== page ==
Microchips designed more like brains than those used in traditional computers may allow researchers to develop machines that come close to thinking the way biological organisms do.
Today's computer circuitry relies on the von Neumann paradigm to transmit data between a central processor and memory chips for linear operations, but it's a bad system for powering machinery that adapts to complex environments or applies situational awareness the way that brains allow living creatures to.
The situation has prompted companies to develop neuromorphic chips, a class of microchips that compute more dynamically and may one day lead to computers and mobile devices that understand their surroundings and operate more agilely. They're modeled on biological brains and can respond to data changes without needing specific programming. Here are three advances in neuromorphic chips to keep an eye on:
- Researchers in Qualcomm's Zeroth program are currently testing neuromorphics as the company prepares to commercially release brain-mimicking technology in 2015. They held a demo this year where a neuromorphic chip-enabled robot's camera learned where to place an action figure after "seeing" an engineer mimic the same action;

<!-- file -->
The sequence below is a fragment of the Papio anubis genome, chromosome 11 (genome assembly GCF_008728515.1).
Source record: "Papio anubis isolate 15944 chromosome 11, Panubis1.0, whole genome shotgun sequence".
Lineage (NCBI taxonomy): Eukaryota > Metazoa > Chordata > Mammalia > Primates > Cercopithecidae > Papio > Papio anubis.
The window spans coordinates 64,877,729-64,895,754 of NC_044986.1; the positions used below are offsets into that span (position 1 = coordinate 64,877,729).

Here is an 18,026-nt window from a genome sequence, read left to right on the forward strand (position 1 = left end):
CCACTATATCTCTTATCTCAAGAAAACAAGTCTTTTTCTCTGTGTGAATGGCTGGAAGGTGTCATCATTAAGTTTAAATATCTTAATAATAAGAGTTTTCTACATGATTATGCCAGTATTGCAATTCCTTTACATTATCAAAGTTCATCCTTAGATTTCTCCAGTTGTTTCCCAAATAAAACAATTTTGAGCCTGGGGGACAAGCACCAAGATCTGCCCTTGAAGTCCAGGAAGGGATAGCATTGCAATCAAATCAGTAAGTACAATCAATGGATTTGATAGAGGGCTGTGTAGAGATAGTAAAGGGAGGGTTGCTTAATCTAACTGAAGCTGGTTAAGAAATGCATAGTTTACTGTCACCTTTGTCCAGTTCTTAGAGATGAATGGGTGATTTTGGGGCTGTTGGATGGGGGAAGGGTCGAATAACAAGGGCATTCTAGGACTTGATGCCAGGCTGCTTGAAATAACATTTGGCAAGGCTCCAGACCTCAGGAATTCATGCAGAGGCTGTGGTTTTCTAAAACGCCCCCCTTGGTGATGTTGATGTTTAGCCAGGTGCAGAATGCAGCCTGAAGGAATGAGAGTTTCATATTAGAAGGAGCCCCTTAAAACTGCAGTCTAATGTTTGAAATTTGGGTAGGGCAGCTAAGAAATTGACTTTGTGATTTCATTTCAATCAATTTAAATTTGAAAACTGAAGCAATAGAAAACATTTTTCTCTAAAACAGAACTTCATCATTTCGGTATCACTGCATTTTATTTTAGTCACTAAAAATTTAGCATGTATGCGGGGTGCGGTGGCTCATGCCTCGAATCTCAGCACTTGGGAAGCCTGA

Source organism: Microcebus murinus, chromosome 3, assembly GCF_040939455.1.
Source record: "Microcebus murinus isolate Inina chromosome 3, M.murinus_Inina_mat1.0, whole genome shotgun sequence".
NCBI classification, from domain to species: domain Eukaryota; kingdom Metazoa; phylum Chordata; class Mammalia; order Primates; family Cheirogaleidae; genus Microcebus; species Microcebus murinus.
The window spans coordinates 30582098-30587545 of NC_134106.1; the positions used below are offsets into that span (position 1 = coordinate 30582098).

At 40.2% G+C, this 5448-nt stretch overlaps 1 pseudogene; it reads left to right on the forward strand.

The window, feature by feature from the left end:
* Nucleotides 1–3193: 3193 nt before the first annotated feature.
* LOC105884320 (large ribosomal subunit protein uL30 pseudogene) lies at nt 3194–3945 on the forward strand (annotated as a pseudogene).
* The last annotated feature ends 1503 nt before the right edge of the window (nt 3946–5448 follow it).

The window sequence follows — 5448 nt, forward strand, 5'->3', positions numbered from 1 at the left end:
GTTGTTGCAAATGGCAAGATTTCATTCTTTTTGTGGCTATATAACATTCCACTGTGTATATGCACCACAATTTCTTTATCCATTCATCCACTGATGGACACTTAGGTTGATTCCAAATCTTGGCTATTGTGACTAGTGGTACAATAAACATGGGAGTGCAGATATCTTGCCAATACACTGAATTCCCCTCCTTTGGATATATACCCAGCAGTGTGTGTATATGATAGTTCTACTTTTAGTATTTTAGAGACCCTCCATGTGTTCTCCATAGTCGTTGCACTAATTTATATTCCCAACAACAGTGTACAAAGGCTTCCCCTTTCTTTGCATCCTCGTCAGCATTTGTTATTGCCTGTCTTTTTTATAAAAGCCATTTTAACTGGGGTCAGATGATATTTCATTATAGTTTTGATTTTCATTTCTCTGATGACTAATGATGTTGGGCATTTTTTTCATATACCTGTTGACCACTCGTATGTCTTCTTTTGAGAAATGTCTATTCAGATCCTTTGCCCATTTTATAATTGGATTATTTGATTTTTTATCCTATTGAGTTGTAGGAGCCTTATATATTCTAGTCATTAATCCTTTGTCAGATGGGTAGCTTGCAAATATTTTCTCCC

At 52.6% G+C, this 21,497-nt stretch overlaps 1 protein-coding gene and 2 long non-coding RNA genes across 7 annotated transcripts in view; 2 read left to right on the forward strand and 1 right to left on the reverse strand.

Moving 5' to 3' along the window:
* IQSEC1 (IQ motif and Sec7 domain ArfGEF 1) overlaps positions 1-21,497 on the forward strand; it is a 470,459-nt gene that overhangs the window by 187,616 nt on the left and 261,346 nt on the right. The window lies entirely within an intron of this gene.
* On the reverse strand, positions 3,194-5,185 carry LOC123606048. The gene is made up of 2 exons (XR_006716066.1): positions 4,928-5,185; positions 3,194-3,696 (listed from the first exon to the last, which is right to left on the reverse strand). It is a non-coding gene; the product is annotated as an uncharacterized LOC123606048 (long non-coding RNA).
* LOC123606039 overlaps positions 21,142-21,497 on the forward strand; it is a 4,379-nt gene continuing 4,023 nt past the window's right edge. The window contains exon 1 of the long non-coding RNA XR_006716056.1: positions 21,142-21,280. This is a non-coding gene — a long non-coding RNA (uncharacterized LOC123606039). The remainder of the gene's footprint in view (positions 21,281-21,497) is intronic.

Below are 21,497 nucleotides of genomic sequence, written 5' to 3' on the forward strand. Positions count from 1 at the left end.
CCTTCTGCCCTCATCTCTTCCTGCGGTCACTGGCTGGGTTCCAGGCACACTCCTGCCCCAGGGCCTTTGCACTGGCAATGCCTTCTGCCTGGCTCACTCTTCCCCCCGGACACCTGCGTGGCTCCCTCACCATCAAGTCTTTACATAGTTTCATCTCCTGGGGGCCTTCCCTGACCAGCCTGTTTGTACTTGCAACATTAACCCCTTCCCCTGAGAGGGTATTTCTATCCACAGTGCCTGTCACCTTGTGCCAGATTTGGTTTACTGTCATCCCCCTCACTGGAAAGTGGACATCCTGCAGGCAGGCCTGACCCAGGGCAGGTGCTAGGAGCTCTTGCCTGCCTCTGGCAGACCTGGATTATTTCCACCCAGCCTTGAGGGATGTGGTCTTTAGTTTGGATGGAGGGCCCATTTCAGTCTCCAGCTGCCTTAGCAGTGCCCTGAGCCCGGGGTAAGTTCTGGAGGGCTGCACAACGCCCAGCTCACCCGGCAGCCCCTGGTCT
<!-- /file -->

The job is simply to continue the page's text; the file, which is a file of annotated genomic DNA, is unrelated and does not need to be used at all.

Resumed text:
- Stanford researchers have developed the Neurogrid, a circuit board comprising 16 Neurocore chips, and each chip simulates 65,536 neurons. They designed the board to simulate 1 million neurons and billions of synaptic connections, and plan to test its ability to power robotic limbs; and
- The Defense Advanced Research Projects Agency is sponsoring a $100 million project for IBM and HRL Laboratories to develop neuromorphic chips in the Systems of Neuromorphic Adaptive Plastic Scalable Electronics program (SyNAPSE). They intend to create systems that can emulate the brain's ability to grow synaptic connections and solve problems on the fly.
Scientists and designers hope that this technology, when combined with existing processors in current gadgets, will make common machinery smarter, like smartphones that can see, speak, listen and drive in scenarios that can't always be programmed for ahead of time.